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Frances Yap, Ph.D.
Associate Professor

Mechanism of translational regulation and the molecular responses of ribosome tunnel to different antibiotics and nascent polypeptides.

Office: DRC 403
Voice: (314) 977-9241

Research Interests

Few biochemical reactions are as critical for life as translation. We are interested in understanding the functional consequences of arrested translation (or "ribosome stalling") for controlling gene expression and protein biogenesis using genome-wide proteomics, next-generation sequencing, bacterial genetics and biochemistry. We also aim to investigate the selectivity and resistance properties of antibiotics that target the ribosome tunnel. This work will help in the development of more effective antimicrobial drugs.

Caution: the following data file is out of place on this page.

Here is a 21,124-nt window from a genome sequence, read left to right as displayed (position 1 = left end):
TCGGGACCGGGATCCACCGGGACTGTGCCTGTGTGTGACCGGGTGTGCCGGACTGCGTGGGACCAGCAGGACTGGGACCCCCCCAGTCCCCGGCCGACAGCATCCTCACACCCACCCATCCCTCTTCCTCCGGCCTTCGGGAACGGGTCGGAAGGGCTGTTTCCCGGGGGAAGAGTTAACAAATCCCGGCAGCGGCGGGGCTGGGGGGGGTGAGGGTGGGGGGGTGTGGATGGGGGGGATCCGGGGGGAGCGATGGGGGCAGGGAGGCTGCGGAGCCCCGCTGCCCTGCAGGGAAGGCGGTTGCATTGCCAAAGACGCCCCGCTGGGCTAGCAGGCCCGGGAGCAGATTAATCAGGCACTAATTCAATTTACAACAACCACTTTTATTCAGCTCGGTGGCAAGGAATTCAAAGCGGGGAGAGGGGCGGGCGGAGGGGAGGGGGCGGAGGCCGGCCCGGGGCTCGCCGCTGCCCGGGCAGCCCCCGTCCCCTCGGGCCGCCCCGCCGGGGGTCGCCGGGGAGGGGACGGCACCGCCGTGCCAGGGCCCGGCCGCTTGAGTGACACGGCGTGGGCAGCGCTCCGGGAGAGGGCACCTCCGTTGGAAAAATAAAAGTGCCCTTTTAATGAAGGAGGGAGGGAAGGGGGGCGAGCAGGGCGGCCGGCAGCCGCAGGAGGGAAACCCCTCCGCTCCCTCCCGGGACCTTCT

Recent Publications

The Expression of Antibiotic Resistance Methyltransferase Correlates with mRNA Stability Independently of Ribosome Stalling

Ribosome hibernation factor promotes Staphylococcal survival and differentially represses translation
Basu A and Yap MN

Sequence selectivity of macrolide-induced translational attenuation
Davis AR, Gohara DW and Yap MN

The double life of antibiotics

Mutations in the Escherichia coli ribosomal protein L22 selectively suppress the expression of a secreted bacterial virulence factor
Yap MN and Bernstein HD

Department of Biochemistry and Molecular Biology
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